Team Dyngo: Ret. War Dog's Medical Expenses

UPDATE: Dec. 7, 2018

Dear Team Dyngo Supporters,

As of today, we’ve raised more than $10K!  Thanks to your incredible generosity, it took only one week for us to reach this amount!  We are overwhelmed.

Dyngo’s second surgery went well and cost less than estimated.  With fingers crossed, the frequency of his medical-care needs should steadily slow during his recovery over the next two-to-three weeks.  His new total care cost is likely to be closer to $15K.  We have reduced his campaign goal to reflect this.  Any donations not used for Dyngo’s care will go to other retired Military Working Dogs in need. (We will be researching the best way to do that.)

We will continue to post regular updates on Dyngo’s progress. His spirit remains strong and happy!

For now, we cannot adequately express how grateful we are for this outpouring of generosity on Dyngo’s behalf, as well as the kindness and support you all have shared.

With infinite thanks,
Justin and Rebecca


Team Dyngo needs your help!

Last Friday night, Nov. 23, retired Military Working Dog Dyngo  was rushed to the emergency animal hospital. He was lethargic and couldn't walk, laying on the floor whimpering.

After tests, the doctor discovered he had a large, infected abscess in his right leg above his elbow joint. It was relatively good news, the infection would resolve with antibiotics and the abscess could be removed. They scheduled the earliest apt with the surgical team for the following week (Wednesday, 28 November), and Dyngo was sent home. The following day, his leg was swollen three times its normal size, the abscess opened and he was rushed back to the hospital for emergency surgery.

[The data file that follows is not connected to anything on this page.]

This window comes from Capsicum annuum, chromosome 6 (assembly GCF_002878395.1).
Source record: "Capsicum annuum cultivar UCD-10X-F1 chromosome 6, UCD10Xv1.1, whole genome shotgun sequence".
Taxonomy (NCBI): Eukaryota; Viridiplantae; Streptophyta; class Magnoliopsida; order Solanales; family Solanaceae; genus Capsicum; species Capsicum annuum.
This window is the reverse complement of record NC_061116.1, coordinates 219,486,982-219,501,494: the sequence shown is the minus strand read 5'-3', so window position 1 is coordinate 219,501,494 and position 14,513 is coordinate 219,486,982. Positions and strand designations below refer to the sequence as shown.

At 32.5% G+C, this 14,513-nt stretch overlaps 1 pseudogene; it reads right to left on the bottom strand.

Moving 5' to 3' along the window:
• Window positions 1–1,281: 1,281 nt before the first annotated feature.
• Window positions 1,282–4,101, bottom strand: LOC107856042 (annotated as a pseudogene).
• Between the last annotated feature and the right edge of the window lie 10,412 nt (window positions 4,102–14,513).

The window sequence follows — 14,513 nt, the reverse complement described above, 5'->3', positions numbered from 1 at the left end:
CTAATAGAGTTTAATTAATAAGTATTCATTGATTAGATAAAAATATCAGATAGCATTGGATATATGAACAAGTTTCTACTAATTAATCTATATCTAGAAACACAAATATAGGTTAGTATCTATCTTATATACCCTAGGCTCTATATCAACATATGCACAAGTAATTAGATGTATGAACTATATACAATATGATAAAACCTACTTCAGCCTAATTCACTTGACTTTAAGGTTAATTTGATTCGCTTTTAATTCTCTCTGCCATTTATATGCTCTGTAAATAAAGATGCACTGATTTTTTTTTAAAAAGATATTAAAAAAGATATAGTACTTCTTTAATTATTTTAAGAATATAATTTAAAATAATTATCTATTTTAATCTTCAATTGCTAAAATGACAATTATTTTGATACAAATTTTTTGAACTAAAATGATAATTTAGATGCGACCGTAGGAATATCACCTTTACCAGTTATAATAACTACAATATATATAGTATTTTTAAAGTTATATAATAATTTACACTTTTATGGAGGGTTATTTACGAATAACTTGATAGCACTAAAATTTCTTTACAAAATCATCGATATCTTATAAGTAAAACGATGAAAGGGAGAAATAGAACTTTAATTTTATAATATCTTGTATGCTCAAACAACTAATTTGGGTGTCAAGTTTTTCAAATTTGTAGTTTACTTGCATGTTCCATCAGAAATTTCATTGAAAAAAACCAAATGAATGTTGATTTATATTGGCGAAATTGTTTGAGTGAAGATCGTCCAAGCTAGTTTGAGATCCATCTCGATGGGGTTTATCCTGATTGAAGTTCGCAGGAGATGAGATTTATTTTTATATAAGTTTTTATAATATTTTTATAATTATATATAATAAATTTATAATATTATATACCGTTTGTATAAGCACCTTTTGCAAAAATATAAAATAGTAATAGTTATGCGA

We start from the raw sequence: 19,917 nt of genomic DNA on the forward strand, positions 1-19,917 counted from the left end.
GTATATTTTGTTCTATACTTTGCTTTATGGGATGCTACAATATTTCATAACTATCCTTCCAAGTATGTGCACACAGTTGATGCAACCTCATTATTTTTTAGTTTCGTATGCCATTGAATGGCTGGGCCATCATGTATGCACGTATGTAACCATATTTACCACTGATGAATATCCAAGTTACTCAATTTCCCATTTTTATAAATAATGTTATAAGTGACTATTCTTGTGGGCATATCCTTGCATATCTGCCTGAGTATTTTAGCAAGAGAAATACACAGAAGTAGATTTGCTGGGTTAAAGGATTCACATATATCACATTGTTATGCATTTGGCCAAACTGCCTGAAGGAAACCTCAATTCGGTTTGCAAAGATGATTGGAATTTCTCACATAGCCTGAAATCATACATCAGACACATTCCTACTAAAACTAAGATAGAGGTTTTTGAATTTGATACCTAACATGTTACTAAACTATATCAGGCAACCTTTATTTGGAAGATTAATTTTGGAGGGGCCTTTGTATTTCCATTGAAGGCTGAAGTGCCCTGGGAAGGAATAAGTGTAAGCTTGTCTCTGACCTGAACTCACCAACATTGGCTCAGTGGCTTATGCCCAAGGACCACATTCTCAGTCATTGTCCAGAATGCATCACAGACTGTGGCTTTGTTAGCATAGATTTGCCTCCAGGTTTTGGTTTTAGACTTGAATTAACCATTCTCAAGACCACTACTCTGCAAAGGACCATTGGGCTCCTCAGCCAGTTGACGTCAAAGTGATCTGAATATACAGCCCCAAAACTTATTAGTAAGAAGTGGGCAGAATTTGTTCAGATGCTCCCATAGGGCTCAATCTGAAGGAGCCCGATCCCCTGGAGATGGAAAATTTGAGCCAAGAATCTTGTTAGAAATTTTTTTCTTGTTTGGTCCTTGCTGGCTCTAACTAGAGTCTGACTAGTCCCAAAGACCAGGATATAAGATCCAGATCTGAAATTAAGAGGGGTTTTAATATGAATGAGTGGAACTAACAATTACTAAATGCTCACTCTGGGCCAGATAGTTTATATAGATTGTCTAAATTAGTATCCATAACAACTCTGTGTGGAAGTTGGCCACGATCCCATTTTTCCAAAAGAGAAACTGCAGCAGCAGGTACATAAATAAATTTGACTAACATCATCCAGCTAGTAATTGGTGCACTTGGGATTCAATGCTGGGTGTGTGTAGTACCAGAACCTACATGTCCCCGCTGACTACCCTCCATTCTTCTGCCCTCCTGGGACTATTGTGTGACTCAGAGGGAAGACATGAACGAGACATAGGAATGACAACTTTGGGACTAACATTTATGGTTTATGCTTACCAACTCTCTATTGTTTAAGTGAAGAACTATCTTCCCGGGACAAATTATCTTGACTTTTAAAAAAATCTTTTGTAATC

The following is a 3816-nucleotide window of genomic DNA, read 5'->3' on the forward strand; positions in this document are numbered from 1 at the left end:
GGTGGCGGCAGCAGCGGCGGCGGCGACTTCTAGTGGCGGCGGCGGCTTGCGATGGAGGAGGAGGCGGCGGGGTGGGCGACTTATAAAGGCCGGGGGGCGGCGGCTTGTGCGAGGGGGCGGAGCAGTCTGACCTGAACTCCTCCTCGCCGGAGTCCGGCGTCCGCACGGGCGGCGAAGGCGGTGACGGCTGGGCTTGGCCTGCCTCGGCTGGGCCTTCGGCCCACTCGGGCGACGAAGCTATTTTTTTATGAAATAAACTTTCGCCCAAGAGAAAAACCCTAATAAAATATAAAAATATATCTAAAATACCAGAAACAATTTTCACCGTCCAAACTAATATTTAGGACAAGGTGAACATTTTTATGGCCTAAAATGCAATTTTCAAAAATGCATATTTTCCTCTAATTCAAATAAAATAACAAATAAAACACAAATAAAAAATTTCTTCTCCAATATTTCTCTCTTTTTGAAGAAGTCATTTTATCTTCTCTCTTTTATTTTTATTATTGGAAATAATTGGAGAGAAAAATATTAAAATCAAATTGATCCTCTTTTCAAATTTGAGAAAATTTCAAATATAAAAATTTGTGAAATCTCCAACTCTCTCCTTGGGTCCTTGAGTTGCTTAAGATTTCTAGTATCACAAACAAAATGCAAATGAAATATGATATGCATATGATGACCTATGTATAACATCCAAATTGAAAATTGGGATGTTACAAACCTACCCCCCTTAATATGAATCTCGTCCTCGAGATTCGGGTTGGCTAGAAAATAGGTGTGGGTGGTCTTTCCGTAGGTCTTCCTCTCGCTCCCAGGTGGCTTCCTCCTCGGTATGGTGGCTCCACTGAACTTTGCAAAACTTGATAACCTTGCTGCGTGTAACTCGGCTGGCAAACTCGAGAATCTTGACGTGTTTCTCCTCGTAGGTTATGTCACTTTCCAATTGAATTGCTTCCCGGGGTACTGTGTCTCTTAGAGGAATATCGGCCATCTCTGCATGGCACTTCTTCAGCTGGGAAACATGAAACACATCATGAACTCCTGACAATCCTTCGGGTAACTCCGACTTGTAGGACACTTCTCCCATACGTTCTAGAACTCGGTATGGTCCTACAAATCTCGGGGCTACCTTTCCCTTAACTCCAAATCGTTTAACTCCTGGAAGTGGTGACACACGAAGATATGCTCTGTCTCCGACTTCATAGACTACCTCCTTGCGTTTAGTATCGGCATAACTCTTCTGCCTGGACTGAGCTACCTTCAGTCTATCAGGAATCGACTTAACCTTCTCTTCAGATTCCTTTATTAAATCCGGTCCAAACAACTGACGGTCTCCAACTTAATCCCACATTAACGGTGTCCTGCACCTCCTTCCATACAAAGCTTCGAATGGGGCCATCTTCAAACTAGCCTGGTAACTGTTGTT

The first surgery went well and he was sent home Sunday evening. But his wound care is difficult to manage, requiring lots of sedated tie over bandage changes. Dyngo and his owner, Rebecca Frankel, have spent the past week in and out of the hospital every day, sometimes staying over night.

I served with Dyngo, a bomb-sniffing dog in Afghanistan in 2011 where his powerful nose rooted out over 300lbs of IEDS and saved thousands of lives. (You can read about our combat tour below.

Dyngo's contributions to the war on terror do not come without sacrifice.  Just like any war veteran, Dyngo's body took a beating over the years and now at the age of nearly thirteen he is feeling the effects of war.

When Rebecca called us on Friday, my wife and I rushed  to Washington, DC. If it was time to say good-bye, we wanted to be there.   After a red eye flight from Las Vegas, we arrived at Rebecca's place around 10am Saturday. Dyngo was in rough shape, laying helpless on the floor.  He was not able to walk or even stand at this point. I had to carry him in and out of the house in order for him to use the bathroom.  Through all of this, I realized the strength Dyngo still has and I know with the right care that he will make it through this.

Rebecca made the decision early on that if Dyngo can heal and return to his happy, healthy self without diminishing his quality of life, she would do whatever it takes to give him the best shot he has. Despite a rough week, Dyngo is in good spirits, sweet-tempered and loving. He's showing no signs of giving up! (Rebecca is sending regular updates, which you can read at the bottom of the page, scroll all the way.)